Hua Yuan hopes that, by going through such ‘root-seeking’ activities, the young Chinese who have grown up overseas will strengthen their pride in their race and their understanding of their roots. Let us work hard together to become the promoters and builders of the national spirit to write a new chapter.
To exert its influence and defend its interests, China doesn’t need to reach every Chinese Singaporean, it only needs to sway some towards sympathy for its position and a willingness to fight in its corner.
“Reaching out to Singapore domestically can be a means to soften Singapore’s stance on [issues such as the South China Sea] and make it more amenable to accepting PRC positions on these matters,” says political scientist Dr Ian Chong.
Such efforts, Chong says, differ from the soft power initiatives of other countries, such as European- or American-funded community outreach activities:
These EU, US, UK, Japanese and other programs tend to focus on informing an intended recipient about a particular country or issue. The expectation is that the individuals who participate in these programs can help explain and bridge differences. There is no expectation that participants need to defend or forward the policies of their hosts in any way, much less act as proxies.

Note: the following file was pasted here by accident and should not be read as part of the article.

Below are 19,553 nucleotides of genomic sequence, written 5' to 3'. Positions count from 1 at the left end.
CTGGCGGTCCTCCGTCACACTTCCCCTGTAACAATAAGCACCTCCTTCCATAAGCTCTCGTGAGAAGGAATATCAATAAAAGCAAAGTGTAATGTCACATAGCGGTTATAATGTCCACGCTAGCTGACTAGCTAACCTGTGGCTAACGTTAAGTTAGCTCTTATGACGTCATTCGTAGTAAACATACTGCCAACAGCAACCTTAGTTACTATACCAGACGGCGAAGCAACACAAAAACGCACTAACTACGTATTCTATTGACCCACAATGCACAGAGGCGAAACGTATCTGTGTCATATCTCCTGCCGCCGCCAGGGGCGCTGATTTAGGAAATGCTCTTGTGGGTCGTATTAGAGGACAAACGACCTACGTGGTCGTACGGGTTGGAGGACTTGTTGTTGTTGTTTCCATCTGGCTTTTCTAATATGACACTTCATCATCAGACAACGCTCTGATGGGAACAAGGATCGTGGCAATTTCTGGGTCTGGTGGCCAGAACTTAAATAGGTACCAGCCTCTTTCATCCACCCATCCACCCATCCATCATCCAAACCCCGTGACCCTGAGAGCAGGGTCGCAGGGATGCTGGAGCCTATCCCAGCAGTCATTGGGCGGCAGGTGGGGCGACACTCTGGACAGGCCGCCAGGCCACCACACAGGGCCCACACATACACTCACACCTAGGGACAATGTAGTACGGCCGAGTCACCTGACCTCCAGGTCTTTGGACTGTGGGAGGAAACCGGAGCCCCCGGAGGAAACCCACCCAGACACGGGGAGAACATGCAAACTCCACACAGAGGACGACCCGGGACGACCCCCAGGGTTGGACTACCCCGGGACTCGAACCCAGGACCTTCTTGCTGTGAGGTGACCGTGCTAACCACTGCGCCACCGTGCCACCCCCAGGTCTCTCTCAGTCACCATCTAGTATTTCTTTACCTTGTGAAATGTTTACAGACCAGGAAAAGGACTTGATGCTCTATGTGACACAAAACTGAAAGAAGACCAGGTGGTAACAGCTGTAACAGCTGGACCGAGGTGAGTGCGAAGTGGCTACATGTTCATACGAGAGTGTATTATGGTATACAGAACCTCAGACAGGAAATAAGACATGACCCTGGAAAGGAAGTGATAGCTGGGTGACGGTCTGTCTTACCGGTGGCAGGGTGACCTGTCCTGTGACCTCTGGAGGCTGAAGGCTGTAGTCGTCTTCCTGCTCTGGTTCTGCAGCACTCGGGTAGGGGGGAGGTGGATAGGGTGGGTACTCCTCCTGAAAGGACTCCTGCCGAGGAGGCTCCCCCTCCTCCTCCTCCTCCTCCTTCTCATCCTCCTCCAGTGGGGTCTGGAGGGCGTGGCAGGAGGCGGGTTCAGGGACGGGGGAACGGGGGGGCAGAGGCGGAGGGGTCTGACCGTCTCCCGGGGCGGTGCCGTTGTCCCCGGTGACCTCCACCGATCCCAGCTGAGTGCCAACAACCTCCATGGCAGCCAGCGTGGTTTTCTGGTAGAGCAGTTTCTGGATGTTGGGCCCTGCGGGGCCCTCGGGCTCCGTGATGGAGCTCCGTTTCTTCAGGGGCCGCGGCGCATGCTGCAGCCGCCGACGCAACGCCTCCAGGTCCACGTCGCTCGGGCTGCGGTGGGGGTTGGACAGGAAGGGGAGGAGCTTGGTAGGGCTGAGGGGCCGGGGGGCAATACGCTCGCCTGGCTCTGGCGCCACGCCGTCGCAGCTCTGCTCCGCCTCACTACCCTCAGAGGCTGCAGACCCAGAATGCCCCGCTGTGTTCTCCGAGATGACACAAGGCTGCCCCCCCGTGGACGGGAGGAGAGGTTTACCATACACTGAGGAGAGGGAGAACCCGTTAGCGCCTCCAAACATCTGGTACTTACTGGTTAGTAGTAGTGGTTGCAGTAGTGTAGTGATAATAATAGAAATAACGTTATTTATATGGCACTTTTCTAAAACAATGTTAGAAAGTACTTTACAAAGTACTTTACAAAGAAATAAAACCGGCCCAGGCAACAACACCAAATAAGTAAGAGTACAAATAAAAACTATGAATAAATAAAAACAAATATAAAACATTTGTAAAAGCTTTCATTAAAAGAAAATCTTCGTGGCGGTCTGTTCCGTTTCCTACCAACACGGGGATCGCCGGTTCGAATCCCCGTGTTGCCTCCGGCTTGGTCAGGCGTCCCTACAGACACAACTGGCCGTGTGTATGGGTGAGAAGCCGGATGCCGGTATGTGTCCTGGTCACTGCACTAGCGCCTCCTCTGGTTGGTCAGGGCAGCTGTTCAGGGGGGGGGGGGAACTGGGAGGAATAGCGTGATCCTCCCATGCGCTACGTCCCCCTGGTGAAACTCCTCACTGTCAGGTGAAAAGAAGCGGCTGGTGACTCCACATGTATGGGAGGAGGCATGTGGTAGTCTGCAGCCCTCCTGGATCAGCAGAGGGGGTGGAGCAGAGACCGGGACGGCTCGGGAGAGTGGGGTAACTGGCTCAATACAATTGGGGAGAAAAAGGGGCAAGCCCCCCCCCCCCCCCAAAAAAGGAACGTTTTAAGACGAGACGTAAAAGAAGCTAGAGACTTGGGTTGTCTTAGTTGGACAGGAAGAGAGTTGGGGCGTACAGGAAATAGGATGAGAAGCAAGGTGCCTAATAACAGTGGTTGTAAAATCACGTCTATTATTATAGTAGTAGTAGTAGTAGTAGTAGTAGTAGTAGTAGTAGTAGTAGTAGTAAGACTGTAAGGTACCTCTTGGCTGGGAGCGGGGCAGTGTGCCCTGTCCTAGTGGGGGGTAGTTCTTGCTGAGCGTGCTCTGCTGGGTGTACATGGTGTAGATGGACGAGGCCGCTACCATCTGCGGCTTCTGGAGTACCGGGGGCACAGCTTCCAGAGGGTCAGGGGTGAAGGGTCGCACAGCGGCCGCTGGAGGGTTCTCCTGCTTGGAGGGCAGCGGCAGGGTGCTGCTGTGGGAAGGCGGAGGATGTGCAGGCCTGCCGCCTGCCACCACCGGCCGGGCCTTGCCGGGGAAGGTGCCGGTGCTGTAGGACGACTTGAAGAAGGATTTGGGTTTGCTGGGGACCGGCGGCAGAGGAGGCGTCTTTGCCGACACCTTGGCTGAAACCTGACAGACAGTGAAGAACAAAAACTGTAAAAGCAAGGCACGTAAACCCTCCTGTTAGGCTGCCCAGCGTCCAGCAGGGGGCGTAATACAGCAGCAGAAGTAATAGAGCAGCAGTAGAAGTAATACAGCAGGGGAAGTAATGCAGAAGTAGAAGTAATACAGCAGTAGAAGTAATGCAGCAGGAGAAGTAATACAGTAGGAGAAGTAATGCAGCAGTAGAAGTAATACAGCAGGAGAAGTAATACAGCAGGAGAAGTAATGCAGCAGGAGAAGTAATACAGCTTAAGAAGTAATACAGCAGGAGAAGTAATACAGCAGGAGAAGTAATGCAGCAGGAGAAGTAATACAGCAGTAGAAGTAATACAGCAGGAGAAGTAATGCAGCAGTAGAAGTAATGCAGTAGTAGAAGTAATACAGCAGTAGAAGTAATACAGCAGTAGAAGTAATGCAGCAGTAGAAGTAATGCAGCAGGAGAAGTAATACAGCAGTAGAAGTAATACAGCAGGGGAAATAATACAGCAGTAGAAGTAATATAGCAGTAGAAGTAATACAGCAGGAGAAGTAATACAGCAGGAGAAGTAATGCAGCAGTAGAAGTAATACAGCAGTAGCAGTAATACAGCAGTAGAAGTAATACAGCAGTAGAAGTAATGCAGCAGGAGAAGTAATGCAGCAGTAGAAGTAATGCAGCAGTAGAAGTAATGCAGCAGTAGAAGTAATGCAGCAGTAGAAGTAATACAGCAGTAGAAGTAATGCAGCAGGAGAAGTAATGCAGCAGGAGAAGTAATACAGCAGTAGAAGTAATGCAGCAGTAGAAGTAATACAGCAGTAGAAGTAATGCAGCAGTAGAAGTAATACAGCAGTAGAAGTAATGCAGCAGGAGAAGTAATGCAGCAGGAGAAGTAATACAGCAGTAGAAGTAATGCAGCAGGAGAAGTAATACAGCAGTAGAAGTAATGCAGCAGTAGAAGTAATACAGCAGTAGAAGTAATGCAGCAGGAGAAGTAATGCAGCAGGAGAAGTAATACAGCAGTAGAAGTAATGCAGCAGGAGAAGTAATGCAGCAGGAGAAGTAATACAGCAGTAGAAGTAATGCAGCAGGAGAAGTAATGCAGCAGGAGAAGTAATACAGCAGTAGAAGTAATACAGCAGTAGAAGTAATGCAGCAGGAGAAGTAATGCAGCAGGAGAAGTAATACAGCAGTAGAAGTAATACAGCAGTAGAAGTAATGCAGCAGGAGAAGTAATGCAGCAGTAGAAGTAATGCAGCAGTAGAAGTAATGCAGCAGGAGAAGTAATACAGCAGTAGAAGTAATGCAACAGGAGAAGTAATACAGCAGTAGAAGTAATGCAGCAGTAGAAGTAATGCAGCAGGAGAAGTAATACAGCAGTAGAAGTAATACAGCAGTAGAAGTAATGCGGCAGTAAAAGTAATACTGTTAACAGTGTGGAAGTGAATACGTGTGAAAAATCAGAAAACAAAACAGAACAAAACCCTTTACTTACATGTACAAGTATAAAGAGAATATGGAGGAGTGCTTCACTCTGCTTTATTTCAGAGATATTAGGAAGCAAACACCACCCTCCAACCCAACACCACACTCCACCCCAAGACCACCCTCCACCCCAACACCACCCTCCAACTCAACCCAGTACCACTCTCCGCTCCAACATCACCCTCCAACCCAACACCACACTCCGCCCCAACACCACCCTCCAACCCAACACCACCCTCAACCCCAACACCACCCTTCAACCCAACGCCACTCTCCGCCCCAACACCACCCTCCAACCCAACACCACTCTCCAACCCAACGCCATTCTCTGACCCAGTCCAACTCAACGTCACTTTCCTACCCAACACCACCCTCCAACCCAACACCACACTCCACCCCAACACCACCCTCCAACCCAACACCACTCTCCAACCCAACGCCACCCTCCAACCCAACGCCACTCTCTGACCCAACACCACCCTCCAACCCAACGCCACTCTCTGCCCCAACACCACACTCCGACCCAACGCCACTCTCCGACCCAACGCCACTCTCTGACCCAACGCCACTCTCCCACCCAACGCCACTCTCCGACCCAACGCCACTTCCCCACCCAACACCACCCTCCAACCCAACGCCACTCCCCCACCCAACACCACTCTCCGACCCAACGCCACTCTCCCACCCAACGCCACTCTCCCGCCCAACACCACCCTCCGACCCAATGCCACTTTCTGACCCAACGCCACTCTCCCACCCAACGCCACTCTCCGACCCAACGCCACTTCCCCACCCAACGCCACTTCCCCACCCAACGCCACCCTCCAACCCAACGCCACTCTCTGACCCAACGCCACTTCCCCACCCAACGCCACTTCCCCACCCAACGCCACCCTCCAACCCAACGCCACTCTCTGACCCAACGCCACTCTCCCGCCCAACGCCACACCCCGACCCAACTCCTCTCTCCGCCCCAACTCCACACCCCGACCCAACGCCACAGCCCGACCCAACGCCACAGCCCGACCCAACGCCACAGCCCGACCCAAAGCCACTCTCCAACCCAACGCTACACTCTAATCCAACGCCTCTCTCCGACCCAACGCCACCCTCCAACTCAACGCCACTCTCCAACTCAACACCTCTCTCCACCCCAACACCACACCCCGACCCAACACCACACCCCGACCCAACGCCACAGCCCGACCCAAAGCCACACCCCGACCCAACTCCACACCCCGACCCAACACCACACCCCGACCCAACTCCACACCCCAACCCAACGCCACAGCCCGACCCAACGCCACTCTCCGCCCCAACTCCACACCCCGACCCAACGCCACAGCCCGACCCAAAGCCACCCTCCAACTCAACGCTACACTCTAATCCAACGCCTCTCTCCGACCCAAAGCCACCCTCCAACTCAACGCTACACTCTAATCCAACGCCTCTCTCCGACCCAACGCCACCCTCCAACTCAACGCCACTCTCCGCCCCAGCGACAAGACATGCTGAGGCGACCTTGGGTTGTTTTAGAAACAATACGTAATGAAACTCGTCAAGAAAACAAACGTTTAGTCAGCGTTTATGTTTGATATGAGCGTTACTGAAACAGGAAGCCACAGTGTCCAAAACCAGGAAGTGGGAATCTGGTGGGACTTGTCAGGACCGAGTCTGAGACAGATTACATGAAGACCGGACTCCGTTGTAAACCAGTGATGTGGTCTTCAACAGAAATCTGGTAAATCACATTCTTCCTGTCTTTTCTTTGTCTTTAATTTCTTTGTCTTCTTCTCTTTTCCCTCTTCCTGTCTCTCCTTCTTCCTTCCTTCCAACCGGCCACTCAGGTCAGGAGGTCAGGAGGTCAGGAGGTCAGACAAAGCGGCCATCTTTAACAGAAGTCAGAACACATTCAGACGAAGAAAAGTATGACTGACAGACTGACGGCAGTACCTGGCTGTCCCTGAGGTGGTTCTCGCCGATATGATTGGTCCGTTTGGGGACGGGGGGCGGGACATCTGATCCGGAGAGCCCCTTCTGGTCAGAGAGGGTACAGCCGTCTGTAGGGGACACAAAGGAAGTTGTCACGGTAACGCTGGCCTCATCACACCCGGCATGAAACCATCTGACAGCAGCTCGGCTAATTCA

It’s a risky game, and one whose consequences are far more likely to be borne by Singapore than by China. Immigration is a controversial issue in Singapore, and there’s already friction between native Singaporeans and newer arrivals from mainland China. The idea that shared roots require (or should lead to) shared sympathies for China’s position could widen social divisions in more ways than one. Dr Chong points out:
Efforts to mobilise along ethnic and cultural lines, especially for segments of the ethnic Chinese majority, may reinforce discrimination toward and marginalisation of ethnic and other minorities. Such mobilisation may also invite backlash against newly arrived immigrant communities. Creating an impression, even if misplaced, that Singapore is a Chinese proxy of sorts in the region can also invite animosity and acrimony from parts of the populations in neighbouring areas.
These are not concerns that will unduly worry China, but could have serious consequences for Singaporeans.
That said, such lobbying efforts need not be a cause for alarm if they are well-regulated and transparent. They could even form the basis for further debate and discussion, giving Singaporeans opportunities to come to their own conclusions. The issue now, though, is that the organisations undertaking the alleged influence efforts don’t appear to be upfront about what they’re doing.
Chong emphasises the importance of informed consent:
It’s possible that Singapore may decide it wants to loosen its position on rules, revisit its relationship with the US, or acquiesce and accept PRC domination at some point. However, as any such decision can affect all citizens for possibly a few generations, there needs to be a process of participation that allows deliberate, informed consent to minimise any fallout.